Every time I log into Facebook, I see posts by family or friends stating their desire to get ahead in life and get their finances in order. And, that is for good reason as most of these people live in Illinois currently and the financial picture there is pretty bleak. However, this desire to get out of the mud financially is not limited to Illinoisians. Every body wants to put a little bit of cushion between their debt and their next paycheck.
Most people begin this process by starting up a savings account at their local bank but quickly realize that the interest there is so little that it is barely worth the effort to drive down to the bank. Once this realization hits home, the next step is to begin considering different ways to invest that will generate a better interest rate than the bank. So, you start looking at ways to invest but there is this fear of making bad investments. What if the market turns bad and I lose everything?
While there are definitely some bad investment choices out there, the risk of losing your money is not nearly as great as most people believe to be true. Investing your extra pennies as opposed to burying them in the backyard or putting them in the bank is an excellent way to create a little breathing room for your future.
Dave Ramsey gives us three tips for investment, this week, that can help you to get your foot in the door without feeling like you are about to slam it on your leg. I will list the three tips here but I highly encourage you to click on the link provided for a more detailed breakdown of these items.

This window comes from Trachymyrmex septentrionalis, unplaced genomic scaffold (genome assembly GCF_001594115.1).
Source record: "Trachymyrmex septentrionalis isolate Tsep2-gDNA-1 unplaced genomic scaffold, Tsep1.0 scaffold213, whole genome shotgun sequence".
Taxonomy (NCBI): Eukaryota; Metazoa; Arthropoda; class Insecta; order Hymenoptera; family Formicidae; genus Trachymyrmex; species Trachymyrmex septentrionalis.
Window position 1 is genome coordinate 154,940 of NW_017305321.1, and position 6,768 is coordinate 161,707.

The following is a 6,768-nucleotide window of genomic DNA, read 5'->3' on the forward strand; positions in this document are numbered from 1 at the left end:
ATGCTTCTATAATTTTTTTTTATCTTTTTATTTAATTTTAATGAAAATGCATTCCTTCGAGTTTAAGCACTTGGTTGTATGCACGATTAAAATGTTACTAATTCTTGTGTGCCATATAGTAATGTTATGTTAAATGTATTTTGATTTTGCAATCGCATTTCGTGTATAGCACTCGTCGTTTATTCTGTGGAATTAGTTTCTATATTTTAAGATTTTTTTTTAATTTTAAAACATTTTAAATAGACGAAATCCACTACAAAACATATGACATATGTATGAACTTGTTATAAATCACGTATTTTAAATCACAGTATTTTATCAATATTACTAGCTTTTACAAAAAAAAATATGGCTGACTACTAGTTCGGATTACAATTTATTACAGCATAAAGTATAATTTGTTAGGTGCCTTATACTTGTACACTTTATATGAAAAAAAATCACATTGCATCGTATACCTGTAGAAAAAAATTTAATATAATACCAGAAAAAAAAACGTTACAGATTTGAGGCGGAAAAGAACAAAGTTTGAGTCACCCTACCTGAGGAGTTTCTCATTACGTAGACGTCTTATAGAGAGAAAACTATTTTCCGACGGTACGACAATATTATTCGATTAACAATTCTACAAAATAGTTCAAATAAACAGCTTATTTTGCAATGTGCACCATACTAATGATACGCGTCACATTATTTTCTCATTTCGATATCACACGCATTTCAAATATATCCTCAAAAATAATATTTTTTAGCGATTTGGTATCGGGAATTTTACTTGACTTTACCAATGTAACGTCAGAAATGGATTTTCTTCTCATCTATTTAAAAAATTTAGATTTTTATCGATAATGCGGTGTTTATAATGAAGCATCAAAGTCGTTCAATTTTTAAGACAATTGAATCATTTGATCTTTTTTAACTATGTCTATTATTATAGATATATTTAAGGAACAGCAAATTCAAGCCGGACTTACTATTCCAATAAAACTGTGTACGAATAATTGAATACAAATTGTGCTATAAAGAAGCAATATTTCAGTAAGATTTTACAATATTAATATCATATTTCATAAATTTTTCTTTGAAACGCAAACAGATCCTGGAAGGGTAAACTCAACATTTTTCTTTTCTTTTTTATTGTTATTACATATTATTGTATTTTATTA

How to Start Investing
Start Investing in a 401(k)
Contribute to a Roth IRA
Find a Financial Consultant Who Can Help You Start Investing
And that’s it. You’re probably thinking to yourself, I already have a 401K through my employer. I thought this was about investing. But, that is investing. Your employer sponsored 401K plan is a diverse mixture of numerous stocks and bonds. You might not have even known that you were in the market. Starting with this is important because you probably are not maxed out in your contributions. However, you would be hard pressed to find an investment that will consistently beat the interest rate on your 401K. Put as much money into it as you can afford and go from there.
Life is Strange. Live it Well.
PS: The more money you make, the more you can invest. But, you knew that already.